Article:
Colleagues, students mourn after 'accidental overdose' claims life of beloved MN music professor
An outpouring of support on social media speaks to the type of musician and educator Tina Thielen-Gaffey was — vivacious and talented and capable of teasing out performances from students they didn’t know they had in them.
But the death of the former University of Minnesota Duluth associate music professor and choral director last weekend, described by family in her obituary as an “accidental overdose,” was a tragic end for a person who touched countless lives, said her husband.
“If it can happen to her, it can happen to anyone,” Jim Gaffey said on Tuesday. “Hopefully, it can wake somebody else up. That’s why we’re being brutally honest about it.”
Thielen-Gaffey, 50, was battling concurrent medical conditions and additionally struggled at times with depression after an acrimonious end to her 16-year career at UMD in 2015. She was overusing sleep medications and muscle relaxants, said her husband. Following her death, organs were harvested at a Duluth hospital and shared with four other people, he said. It was solace for Jim Gaffey, 49, and the couple’s two daughters, Michaela, 12, and Ella, 9, who their father said were being “resilient.”
He recalled Thielen-Gaffey’s pregnancies, the way she would surround the girls, still in the womb, with music and how they emerged gifted, curious and strong. He recalled the first night he met his wife, in Almond, Wis., where she was working her first job as a K-12 music teacher. They were introduced at a Halloween carnival and shared their first kiss by the end of the night. He recalled how he didn’t have a musical bone in his body and the balance they found in one another. He also described how such a bright light was dragged down by addiction after ultimately losing a large part of her identity.
“She loved academia — as a student, teacher and a professor,” Jim Gaffey said. “It was how she defined herself.”
After UMD, Thielen-Gaffey spent a year at the Drummond Area School District in Wisconsin, where Superintendent John Knight described her as “incredibly dynamic.”
“She had a lot of charisma and was talented in her ability to bring a love and understanding and development of musical skill in kids,” he said.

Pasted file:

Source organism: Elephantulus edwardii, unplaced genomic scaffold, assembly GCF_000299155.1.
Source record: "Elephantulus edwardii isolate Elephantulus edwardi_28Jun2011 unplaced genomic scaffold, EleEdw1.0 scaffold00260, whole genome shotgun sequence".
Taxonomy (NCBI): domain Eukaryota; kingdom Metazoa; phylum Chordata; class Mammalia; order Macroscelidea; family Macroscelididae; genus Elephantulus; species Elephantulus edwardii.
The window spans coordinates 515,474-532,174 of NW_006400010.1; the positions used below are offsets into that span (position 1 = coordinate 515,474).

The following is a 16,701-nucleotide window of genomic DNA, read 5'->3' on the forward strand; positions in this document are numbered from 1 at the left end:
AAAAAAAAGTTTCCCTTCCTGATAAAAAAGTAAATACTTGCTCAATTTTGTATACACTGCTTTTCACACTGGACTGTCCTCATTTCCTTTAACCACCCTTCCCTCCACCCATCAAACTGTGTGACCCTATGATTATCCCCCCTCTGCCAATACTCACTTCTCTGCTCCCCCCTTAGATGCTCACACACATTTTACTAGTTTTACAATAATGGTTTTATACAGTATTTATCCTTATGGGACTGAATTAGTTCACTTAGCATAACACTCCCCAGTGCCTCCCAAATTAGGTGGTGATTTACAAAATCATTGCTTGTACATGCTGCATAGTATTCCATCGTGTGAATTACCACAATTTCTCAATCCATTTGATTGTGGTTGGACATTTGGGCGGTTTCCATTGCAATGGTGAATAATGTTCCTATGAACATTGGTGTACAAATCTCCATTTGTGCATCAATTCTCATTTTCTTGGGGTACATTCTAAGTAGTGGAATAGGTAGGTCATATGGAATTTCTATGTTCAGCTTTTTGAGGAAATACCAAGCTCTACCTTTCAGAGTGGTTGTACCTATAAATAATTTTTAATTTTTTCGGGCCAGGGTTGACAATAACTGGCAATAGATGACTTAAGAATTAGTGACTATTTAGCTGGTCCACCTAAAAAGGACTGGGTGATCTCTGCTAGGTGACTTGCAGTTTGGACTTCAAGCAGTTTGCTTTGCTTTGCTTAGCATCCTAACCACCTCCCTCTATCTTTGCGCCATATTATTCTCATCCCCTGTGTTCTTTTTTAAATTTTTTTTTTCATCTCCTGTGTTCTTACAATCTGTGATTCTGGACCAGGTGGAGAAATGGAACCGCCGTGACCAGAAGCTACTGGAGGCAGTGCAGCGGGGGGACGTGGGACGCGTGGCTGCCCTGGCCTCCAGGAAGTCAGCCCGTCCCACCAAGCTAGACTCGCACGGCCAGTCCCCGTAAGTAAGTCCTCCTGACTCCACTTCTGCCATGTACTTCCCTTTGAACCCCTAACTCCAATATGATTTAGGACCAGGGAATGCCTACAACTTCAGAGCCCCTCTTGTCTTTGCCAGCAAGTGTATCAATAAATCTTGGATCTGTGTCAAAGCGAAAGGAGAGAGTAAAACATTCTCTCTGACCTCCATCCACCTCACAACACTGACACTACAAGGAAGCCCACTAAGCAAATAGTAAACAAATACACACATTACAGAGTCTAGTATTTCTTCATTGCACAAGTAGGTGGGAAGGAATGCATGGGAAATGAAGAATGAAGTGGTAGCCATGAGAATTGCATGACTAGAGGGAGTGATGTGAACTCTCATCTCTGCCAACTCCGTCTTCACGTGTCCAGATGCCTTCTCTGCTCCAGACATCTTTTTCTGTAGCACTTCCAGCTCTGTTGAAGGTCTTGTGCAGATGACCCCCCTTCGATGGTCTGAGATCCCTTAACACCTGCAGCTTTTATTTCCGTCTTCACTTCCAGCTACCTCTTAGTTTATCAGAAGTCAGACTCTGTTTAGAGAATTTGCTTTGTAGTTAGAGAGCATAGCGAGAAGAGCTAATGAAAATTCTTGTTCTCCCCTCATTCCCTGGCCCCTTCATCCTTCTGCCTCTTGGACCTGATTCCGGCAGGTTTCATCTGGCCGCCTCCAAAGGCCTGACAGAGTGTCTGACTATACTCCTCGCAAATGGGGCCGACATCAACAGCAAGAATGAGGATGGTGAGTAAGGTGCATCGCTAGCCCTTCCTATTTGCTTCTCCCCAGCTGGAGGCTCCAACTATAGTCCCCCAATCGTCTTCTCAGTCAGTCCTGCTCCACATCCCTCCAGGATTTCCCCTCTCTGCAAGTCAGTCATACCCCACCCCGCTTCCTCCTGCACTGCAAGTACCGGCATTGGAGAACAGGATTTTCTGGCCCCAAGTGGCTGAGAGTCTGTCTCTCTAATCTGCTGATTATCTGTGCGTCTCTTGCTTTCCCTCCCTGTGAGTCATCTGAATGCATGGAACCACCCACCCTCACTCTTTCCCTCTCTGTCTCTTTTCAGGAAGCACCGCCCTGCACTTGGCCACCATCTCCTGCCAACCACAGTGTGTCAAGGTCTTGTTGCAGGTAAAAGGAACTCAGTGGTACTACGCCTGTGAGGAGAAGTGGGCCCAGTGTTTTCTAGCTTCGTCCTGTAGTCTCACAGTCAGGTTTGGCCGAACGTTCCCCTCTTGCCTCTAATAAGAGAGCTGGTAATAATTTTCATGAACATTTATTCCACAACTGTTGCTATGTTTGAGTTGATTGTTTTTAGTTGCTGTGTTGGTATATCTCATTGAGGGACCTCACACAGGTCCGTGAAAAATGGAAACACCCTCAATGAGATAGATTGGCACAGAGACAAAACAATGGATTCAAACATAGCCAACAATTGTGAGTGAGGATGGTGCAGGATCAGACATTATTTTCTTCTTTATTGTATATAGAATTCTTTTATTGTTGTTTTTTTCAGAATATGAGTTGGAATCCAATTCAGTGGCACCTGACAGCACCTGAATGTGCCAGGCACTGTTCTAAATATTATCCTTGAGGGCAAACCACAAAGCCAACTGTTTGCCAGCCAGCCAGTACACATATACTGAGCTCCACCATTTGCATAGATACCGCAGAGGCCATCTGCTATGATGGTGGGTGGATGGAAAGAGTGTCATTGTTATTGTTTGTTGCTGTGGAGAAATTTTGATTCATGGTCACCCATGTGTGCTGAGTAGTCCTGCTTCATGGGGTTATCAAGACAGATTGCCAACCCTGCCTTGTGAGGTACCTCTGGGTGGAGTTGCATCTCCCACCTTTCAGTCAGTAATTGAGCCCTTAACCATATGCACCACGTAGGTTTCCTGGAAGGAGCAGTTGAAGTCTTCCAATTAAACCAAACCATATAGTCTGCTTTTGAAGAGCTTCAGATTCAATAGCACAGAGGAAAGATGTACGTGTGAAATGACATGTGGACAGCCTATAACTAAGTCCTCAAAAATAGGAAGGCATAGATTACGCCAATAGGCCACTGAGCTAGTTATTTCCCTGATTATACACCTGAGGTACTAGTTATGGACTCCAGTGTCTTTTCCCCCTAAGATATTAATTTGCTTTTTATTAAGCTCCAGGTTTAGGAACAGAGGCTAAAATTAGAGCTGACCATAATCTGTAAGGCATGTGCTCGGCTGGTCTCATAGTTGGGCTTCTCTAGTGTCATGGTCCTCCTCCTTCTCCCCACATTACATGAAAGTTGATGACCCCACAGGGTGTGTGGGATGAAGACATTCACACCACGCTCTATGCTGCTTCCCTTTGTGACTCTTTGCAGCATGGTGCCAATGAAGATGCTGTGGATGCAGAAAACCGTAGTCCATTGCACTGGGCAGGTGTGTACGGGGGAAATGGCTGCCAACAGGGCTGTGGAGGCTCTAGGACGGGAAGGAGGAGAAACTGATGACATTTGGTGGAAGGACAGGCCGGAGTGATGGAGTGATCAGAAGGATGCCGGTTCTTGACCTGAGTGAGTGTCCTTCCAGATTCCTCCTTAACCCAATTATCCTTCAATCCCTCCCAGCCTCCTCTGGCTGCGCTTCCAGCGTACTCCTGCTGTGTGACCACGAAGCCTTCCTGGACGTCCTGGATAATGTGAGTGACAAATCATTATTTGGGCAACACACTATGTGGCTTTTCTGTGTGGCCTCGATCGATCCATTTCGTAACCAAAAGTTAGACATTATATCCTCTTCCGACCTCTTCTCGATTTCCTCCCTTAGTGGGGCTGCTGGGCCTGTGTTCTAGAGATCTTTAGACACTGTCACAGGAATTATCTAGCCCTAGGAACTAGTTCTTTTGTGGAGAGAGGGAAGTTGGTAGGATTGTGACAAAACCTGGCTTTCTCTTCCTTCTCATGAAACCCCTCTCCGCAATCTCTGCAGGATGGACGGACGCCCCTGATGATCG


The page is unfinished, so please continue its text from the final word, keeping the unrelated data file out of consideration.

In Thielen-Gaffey, UMD found a teacher who taught students “how to perform and how to be great at it,” said Weber Music Hall technical director Don Schraufnagel.
Schraufnagel said Thielen-Gaffey could sing “like a champion” herself, and in his overlapping years of managing the sound at her students’ concerts, Schraufnagel witnessed her raise UMD’s vocal jazz ensembles, Lake Effect and Chill Factor, from fledgling outfits to acclaimed heights. Lake Effect even performed in New York’s legendary Apollo Theater in recent years, and in the Chinese capital of Beijing in 2010.
The Chinese audiences, filled with students and teachers from around the globe, stood in approval during the Lake Effect performance, Schraufnagel recalled, many of them wowed by their first exposure to jazz. The group later stopped foot traffic during an impromptu street-side performance.
“UMD vocal jazz was like rock stars in Beijing,” Schraufnagel said, before referencing Thielen-Gaffey by her well-known sobriquet TTG. “Four-hundred to 500 people stopped on the sidewalks downtown and listened to them without a PA system. That was TTG.”
UMD spokeswoman Lynne Williams called the loss of Thielen-Gaffey “emotional” for her former colleagues at the school.
“On behalf of the university, we send our deepest condolences to her family and friends,” Williams said.
Former student Aine Miller, 24, is working on her own choral education degree at the University of Wisconsin-Superior, which she’s attending following four years at UMD. Miller performed in both of Thielen-Gaffey’s vocal jazz ensembles, finding confidence under her director Miller never knew she had.
“The passion she got out of me for music, specifically for choral music, it was so invigorating,” Miller said. “She was the first choir director to truly believe in me and my abilities and she was a huge mentor to me.”
Testimonials like Miller’s have been appearing across social media as friends, family and students come to grips with a bright light cut to dark. Her influence on students has been described by some as exponential. Jim Gaffey said he could think of four marriages between students who met each other as part of his wife’s ensembles.
“She developed this crazy 16-year legacy,” Miller said. “Every concert we had was sold out. What we were able to accomplish would not have been able to be done with any other director.”
Fundraiser for the family
A GoFundMe account has been established to help the Thielen-Gaffey family.
Read Tina Thielen-Gaffey's complete obituary here.